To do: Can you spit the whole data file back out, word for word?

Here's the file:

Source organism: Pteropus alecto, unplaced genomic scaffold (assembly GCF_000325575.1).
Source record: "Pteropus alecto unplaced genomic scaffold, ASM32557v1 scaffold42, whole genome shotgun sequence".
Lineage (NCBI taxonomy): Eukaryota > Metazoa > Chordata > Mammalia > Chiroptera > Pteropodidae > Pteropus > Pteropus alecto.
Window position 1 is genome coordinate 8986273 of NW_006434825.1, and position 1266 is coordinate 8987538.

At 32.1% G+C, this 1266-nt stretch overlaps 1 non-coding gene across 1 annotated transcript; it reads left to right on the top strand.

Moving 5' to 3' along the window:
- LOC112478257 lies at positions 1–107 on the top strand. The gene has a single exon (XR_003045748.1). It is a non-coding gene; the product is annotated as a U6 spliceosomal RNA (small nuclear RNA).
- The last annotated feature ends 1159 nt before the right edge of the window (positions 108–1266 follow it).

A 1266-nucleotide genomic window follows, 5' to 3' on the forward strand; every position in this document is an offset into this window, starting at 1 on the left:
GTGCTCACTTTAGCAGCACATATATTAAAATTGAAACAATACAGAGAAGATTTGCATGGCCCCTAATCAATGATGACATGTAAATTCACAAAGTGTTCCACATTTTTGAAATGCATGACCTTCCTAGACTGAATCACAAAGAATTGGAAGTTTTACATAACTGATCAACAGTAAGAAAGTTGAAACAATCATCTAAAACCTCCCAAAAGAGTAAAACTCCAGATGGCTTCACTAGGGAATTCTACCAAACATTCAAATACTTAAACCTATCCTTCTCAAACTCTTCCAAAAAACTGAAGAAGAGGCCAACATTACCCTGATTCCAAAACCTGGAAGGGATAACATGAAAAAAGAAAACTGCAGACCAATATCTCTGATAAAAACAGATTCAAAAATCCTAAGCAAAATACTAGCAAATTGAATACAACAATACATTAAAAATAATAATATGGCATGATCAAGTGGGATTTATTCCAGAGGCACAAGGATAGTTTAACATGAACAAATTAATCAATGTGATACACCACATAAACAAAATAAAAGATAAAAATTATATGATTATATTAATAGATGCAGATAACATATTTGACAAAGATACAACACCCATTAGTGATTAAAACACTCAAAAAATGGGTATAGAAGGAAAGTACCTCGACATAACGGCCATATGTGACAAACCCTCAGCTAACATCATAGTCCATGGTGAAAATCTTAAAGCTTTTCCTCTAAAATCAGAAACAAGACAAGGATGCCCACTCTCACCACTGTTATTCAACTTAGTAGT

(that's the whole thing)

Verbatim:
Source organism: Pteropus alecto, unplaced genomic scaffold (assembly GCF_000325575.1).
Source record: "Pteropus alecto unplaced genomic scaffold, ASM32557v1 scaffold42, whole genome shotgun sequence".
Lineage (NCBI taxonomy): Eukaryota > Metazoa > Chordata > Mammalia > Chiroptera > Pteropodidae > Pteropus > Pteropus alecto.
Window position 1 is genome coordinate 8986273 of NW_006434825.1, and position 1266 is coordinate 8987538.

At 32.1% G+C, this 1266-nt stretch overlaps 1 non-coding gene across 1 annotated transcript; it reads left to right on the top strand.

Moving 5' to 3' along the window:
- LOC112478257 lies at positions 1–107 on the top strand. The gene has a single exon (XR_003045748.1). It is a non-coding gene; the product is annotated as a U6 spliceosomal RNA (small nuclear RNA).
- The last annotated feature ends 1159 nt before the right edge of the window (positions 108–1266 follow it).

A 1266-nucleotide genomic window follows, 5' to 3' on the forward strand; every position in this document is an offset into this window, starting at 1 on the left:
GTGCTCACTTTAGCAGCACATATATTAAAATTGAAACAATACAGAGAAGATTTGCATGGCCCCTAATCAATGATGACATGTAAATTCACAAAGTGTTCCACATTTTTGAAATGCATGACCTTCCTAGACTGAATCACAAAGAATTGGAAGTTTTACATAACTGATCAACAGTAAGAAAGTTGAAACAATCATCTAAAACCTCCCAAAAGAGTAAAACTCCAGATGGCTTCACTAGGGAATTCTACCAAACATTCAAATACTTAAACCTATCCTTCTCAAACTCTTCCAAAAAACTGAAGAAGAGGCCAACATTACCCTGATTCCAAAACCTGGAAGGGATAACATGAAAAAAGAAAACTGCAGACCAATATCTCTGATAAAAACAGATTCAAAAATCCTAAGCAAAATACTAGCAAATTGAATACAACAATACATTAAAAATAATAATATGGCATGATCAAGTGGGATTTATTCCAGAGGCACAAGGATAGTTTAACATGAACAAATTAATCAATGTGATACACCACATAAACAAAATAAAAGATAAAAATTATATGATTATATTAATAGATGCAGATAACATATTTGACAAAGATACAACACCCATTAGTGATTAAAACACTCAAAAAATGGGTATAGAAGGAAAGTACCTCGACATAACGGCCATATGTGACAAACCCTCAGCTAACATCATAGTCCATGGTGAAAATCTTAAAGCTTTTCCTCTAAAATCAGAAACAAGACAAGGATGCCCACTCTCACCACTGTTATTCAACTTAGTAGT